when raymond, browne and tillerson say crude should be 15-20 bucks lower, it tells me not to play poker with them

  38. zmann said

    Ah Hah! They did do a catch up at the EIA!

    This time last year we had 1,887 in storage. And the storage withdrawal in the year ago was 85 Bcf (the guy on CNBC just after the report thought so as well). At least, that’s how it read as of last week.

    Now the data shows storage a year ago 1,899, 12 Bcf higher and that the withdraw in that week was 97.

    From the EIA note this afternoon:

    As of March 2, stocks were below the 1,692 Bcf in storage at the end of last year’s heating season, yet still exceeded the 5-year average by 194 Bcf. On the week, withdrawals from storage totaled 102 Bcf compared with the 5-year average withdrawal of 117 Bcf and last year’s net withdrawal of 97 Bcf for the same report week.

    go here and download their database because it hasn’t changed yet. The excel spreadsheet still shows the 85 bcf pull last year, not the 97 they have in today’s report.

    http://tonto.eia.doe.gov/dnav/ng/ng_stor_wkly_s1_w.htm

    the excel file name is ng_stor_wkly_s1_w-2.

    So the real number is 90 and I still missed but not by that much!!!

  39. zmann said

    Henry thanks. I’m glad you like the site. First, I’m just a guy who want to understand the industry, not bash it. I’m about as far away from tree hugger status as you can get.

    I have just been offering a counter view to the buy, buy, buy mentaility and I really did not try to be disingenious (don’t even know how to spell that). I’ve been bearish for a lot of reasons but I occasionaly have pointed out some underlying, longer term trends that make me want to sign on to the bull band wagon.

    Not the least of which is the high rig count it takes just to maintain production here. GOM production, if the EIA is to be believed after the MMS problems has really sucked.Onshore things have been looking up but I think it takes $7 plus long term to maintain or increase activity. I really didn’t think that was the case before but apparently that is so.

    Anyway, many apologies for any overriding slant I have (I have a hard stomaching these gas prices I’ll admit b/c when I followed the stocks for a living when were talking about $2.50 gas as a big event, then $3, $4, and $5 fell so quickly…just hard to adjust I guess).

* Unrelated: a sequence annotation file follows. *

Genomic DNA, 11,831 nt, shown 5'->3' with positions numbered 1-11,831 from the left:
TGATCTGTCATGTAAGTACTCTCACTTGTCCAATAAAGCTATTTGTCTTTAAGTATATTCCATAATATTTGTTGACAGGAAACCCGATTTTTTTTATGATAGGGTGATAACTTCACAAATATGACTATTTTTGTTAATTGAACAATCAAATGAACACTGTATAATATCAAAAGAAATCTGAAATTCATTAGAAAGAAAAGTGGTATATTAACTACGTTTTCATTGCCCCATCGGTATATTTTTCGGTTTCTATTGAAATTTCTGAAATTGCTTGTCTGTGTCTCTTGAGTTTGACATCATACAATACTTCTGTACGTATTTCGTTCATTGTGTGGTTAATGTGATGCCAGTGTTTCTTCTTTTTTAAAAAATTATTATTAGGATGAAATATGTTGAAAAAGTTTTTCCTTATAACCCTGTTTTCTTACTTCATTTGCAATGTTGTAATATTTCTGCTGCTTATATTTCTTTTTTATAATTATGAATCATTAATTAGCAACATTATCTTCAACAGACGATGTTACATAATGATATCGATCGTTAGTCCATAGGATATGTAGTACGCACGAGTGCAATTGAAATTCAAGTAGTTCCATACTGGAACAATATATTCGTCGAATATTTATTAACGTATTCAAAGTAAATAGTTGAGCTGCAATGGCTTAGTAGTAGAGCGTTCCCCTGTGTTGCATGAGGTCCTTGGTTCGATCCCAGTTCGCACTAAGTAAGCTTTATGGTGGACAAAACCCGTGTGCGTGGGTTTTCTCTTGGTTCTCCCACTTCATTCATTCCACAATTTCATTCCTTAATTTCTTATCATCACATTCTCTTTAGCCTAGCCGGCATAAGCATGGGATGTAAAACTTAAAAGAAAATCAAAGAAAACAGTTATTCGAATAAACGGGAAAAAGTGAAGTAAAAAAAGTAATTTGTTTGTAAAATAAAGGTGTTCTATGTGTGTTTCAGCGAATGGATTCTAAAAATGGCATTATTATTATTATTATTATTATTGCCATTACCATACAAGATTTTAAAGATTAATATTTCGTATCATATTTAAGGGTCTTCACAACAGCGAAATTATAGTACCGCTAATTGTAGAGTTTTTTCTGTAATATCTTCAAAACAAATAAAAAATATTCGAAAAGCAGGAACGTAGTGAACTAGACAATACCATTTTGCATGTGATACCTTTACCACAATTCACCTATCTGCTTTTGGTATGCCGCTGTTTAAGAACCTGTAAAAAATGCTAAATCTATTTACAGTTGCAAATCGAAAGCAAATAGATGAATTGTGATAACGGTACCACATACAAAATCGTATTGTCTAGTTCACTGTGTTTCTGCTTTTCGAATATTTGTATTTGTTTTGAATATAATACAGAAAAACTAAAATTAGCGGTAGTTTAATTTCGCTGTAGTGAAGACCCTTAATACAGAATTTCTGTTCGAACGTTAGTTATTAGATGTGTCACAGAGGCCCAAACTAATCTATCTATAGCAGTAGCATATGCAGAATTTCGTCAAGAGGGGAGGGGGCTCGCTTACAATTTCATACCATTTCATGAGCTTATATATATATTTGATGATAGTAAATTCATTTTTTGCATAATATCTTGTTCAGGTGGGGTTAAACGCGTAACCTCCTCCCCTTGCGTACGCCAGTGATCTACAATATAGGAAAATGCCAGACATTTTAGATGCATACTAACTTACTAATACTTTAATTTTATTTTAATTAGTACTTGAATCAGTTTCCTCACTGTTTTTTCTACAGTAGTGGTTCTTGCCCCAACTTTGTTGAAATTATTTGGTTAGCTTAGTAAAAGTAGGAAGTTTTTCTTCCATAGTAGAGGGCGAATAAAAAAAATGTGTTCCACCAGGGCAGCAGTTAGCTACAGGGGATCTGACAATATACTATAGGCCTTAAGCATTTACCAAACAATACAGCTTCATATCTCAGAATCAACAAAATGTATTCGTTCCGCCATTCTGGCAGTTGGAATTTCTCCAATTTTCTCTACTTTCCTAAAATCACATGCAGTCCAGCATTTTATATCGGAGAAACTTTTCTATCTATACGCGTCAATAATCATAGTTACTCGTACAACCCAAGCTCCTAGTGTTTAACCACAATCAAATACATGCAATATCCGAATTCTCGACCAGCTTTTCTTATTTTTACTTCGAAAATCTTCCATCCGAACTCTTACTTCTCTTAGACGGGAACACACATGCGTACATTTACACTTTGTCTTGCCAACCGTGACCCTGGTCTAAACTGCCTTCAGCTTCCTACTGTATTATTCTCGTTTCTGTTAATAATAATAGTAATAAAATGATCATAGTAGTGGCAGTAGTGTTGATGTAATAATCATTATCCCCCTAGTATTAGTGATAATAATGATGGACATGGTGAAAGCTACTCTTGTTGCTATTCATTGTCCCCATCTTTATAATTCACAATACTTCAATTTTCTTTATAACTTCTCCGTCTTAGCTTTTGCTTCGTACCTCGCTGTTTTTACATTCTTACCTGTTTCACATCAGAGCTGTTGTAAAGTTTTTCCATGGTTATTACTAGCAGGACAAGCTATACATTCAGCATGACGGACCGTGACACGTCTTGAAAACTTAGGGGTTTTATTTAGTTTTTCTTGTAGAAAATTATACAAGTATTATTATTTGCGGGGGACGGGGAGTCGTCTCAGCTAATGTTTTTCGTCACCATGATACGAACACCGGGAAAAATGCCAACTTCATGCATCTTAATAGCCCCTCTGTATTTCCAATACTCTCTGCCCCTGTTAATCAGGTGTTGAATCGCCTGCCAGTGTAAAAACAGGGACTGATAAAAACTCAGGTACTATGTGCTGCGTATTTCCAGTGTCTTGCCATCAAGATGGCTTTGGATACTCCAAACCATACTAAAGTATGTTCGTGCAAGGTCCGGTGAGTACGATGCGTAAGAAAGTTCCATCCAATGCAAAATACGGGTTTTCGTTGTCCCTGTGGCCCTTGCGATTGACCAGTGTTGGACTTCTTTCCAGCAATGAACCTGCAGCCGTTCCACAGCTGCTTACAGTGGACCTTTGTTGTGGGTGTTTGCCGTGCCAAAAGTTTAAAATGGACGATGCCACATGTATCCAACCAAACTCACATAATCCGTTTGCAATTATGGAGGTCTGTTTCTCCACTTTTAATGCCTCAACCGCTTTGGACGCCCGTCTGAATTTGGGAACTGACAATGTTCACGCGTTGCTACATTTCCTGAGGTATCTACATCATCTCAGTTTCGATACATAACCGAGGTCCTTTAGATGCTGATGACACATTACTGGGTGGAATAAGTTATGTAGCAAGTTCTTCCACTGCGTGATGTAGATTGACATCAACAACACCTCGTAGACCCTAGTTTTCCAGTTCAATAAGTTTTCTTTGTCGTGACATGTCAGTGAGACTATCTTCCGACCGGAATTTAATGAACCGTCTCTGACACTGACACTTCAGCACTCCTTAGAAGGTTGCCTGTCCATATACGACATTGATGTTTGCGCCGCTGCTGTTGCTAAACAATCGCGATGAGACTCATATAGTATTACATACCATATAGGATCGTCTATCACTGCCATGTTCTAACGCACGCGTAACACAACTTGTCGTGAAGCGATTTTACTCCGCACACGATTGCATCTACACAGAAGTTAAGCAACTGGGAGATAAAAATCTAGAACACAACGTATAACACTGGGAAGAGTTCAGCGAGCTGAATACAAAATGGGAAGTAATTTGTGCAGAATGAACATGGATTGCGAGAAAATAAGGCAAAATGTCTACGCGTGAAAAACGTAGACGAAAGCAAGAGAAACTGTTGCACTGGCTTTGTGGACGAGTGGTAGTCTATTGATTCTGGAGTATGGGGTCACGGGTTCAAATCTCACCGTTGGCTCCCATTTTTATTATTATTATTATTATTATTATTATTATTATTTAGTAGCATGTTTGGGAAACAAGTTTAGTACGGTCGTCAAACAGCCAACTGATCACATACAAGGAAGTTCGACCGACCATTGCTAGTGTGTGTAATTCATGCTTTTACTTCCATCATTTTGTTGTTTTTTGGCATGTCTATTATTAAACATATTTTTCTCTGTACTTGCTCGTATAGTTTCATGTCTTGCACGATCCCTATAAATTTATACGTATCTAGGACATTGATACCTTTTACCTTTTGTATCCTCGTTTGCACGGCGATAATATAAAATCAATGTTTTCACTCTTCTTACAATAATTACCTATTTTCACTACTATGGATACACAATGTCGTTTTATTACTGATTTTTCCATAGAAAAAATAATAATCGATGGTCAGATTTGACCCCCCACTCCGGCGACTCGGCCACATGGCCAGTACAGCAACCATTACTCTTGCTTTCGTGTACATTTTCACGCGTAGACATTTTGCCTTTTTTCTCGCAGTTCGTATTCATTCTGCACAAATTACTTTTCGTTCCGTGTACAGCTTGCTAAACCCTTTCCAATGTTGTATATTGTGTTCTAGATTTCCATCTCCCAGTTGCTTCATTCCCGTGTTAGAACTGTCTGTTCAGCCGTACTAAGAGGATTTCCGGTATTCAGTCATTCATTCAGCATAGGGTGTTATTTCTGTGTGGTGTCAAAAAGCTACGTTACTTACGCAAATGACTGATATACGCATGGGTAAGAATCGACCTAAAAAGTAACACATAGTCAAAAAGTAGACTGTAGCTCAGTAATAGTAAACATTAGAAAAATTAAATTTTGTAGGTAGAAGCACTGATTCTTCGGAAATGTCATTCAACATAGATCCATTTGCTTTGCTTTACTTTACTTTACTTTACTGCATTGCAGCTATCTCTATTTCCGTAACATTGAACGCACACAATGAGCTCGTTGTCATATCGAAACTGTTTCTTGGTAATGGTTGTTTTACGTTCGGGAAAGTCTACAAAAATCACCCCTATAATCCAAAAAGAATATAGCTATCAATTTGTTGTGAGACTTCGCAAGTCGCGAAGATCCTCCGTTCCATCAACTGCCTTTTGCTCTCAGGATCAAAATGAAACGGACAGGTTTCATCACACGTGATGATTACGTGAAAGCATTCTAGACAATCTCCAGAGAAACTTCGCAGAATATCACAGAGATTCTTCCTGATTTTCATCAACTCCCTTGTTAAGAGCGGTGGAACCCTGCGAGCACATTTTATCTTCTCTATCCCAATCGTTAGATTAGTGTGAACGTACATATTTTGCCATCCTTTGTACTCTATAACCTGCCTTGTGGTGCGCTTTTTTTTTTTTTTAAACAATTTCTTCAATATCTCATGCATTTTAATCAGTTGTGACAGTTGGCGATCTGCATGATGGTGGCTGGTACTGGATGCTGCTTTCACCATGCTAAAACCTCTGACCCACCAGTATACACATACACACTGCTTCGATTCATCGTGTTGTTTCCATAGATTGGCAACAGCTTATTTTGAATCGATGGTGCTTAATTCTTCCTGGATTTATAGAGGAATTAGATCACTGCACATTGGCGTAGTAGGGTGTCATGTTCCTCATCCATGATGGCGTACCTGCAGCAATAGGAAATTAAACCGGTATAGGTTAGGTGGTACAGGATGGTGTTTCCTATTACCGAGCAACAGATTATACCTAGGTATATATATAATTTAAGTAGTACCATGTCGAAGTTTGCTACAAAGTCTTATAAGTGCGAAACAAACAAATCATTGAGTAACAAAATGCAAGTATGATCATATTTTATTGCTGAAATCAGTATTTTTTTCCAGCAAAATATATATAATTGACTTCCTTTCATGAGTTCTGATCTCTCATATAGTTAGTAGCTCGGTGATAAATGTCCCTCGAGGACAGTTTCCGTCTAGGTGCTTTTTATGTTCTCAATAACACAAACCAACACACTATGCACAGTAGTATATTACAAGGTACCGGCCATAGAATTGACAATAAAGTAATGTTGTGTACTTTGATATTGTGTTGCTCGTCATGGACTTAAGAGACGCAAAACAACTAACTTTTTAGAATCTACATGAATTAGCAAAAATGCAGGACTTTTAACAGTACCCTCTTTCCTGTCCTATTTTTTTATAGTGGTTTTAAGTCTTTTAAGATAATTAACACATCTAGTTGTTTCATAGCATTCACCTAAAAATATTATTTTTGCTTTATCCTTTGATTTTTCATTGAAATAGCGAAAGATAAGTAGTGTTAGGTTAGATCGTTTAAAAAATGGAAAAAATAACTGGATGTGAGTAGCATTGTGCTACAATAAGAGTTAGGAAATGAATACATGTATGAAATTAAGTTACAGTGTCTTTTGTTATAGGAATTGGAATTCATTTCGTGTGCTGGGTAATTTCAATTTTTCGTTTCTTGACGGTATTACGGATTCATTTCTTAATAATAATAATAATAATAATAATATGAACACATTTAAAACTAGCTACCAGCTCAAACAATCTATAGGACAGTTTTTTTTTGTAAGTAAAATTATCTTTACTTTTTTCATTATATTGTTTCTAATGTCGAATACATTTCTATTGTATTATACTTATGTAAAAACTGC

Now, I’d ask a favor. I got what you don’t like. What do you like so I can concentrate on better information flow. What areas am I neglecting besides more company specific research which I’m slowly adding?

  40. mike said

    What’s the scoop on “e-mail” you mentioned?

  41. zmann said

    you can subscribe to get the post notification by email (click on the blue link at upper right). I thought it and the RSS feed were broken but they are now working.

  42. Henry said

    z,

    you’ve forgotten more than i’ll ever know…’all the science i don’t understand’

    i follow charts, money flow and intuition…and i do know some elephants(e.g. Mobil’s Arun field in early 70’s) came to fruition because of the intuition of geologists…

    keep up the good work…

  43. Dave said

    Zmann and everyone thanks for the posts.

    Tom2oc your posts on your site quite helpful, thanks for the chart on MGM.

  44. Raj said

    Tom,

    Yes, I am a memeber of Phil’s site. I saw somebody did cut and paste your comments on Phil’s site and raised the question. Below is what Phil commented:

    Phil
    Posted March 8, 2007 at 2:07 pm | Permalink
    OIH – will do!

    R

  45. zmann said

    El D – this is for you.

    Weather tab started.

    Also I added a ZEB reports tab with links to my long term buy ideas.

  46. tom2oc said

    Thanks Dave, Raj and Phil!

  47. nltd said

    Z

    Just occurred to me to ask:

    Why are we short refinery capacity? Is it purposeful on the part of big oil to keep finished product prices high? It sure doesn’t appear to be an unprofitable part of the business…or is it just LESS profitable than other parts of the business? Seems like if big oil doesn’t want that part of the business, others would step in.

    It isn’t crazy enough we depend on all kinds of undesirable regimes to supply us with crude, we also import refined product, and are subject to ANOTHER raping there…

    Do you know of much in the way of new refining capability in development now?

    Thanks,
    N

  48. Bryan said

    We definitely need to be looking at ways to increase yields with more efficient oil drilling products.